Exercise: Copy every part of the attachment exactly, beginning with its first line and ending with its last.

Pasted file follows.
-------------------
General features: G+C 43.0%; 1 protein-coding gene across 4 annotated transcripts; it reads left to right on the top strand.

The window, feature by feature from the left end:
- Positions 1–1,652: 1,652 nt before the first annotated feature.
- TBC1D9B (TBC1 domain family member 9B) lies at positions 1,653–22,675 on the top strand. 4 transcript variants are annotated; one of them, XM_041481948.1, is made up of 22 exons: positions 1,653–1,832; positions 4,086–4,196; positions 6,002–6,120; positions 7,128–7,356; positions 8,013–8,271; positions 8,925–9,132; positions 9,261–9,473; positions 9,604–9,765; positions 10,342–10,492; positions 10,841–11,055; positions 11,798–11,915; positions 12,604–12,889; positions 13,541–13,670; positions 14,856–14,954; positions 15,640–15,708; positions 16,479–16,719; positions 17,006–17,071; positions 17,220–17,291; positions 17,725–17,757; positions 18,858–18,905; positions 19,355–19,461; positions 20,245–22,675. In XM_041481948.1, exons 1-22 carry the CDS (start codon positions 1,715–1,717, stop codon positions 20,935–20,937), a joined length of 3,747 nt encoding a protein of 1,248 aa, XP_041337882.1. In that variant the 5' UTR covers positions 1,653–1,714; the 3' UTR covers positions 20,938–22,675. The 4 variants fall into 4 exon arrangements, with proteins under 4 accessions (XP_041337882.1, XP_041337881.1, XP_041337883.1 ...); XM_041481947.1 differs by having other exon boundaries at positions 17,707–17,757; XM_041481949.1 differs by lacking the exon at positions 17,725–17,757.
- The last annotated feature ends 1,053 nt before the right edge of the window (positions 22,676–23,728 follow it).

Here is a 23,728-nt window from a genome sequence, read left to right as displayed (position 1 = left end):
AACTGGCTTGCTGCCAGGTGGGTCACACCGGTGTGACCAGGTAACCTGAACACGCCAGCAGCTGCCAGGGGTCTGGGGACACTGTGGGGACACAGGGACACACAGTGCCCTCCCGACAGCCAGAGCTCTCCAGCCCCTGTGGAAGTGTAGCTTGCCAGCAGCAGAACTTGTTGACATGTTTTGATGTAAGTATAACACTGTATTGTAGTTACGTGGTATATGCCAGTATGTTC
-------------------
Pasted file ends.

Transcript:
General features: G+C 43.0%; 1 protein-coding gene across 4 annotated transcripts; it reads left to right on the top strand.

The window, feature by feature from the left end:
- Positions 1–1,652: 1,652 nt before the first annotated feature.
- TBC1D9B (TBC1 domain family member 9B) lies at positions 1,653–22,675 on the top strand. 4 transcript variants are annotated; one of them, XM_041481948.1, is made up of 22 exons: positions 1,653–1,832; positions 4,086–4,196; positions 6,002–6,120; positions 7,128–7,356; positions 8,013–8,271; positions 8,925–9,132; positions 9,261–9,473; positions 9,604–9,765; positions 10,342–10,492; positions 10,841–11,055; positions 11,798–11,915; positions 12,604–12,889; positions 13,541–13,670; positions 14,856–14,954; positions 15,640–15,708; positions 16,479–16,719; positions 17,006–17,071; positions 17,220–17,291; positions 17,725–17,757; positions 18,858–18,905; positions 19,355–19,461; positions 20,245–22,675. In XM_041481948.1, exons 1-22 carry the CDS (start codon positions 1,715–1,717, stop codon positions 20,935–20,937), a joined length of 3,747 nt encoding a protein of 1,248 aa, XP_041337882.1. In that variant the 5' UTR covers positions 1,653–1,714; the 3' UTR covers positions 20,938–22,675. The 4 variants fall into 4 exon arrangements, with proteins under 4 accessions (XP_041337882.1, XP_041337881.1, XP_041337883.1 ...); XM_041481947.1 differs by having other exon boundaries at positions 17,707–17,757; XM_041481949.1 differs by lacking the exon at positions 17,725–17,757.
- The last annotated feature ends 1,053 nt before the right edge of the window (positions 22,676–23,728 follow it).

Here is a 23,728-nt window from a genome sequence, read left to right as displayed (position 1 = left end):
AACTGGCTTGCTGCCAGGTGGGTCACACCGGTGTGACCAGGTAACCTGAACACGCCAGCAGCTGCCAGGGGTCTGGGGACACTGTGGGGACACAGGGACACACAGTGCCCTCCCGACAGCCAGAGCTCTCCAGCCCCTGTGGAAGTGTAGCTTGCCAGCAGCAGAACTTGTTGACATGTTTTGATGTAAGTATAACACTGTATTGTAGTTACGTGGTATATGCCAGTATGTTC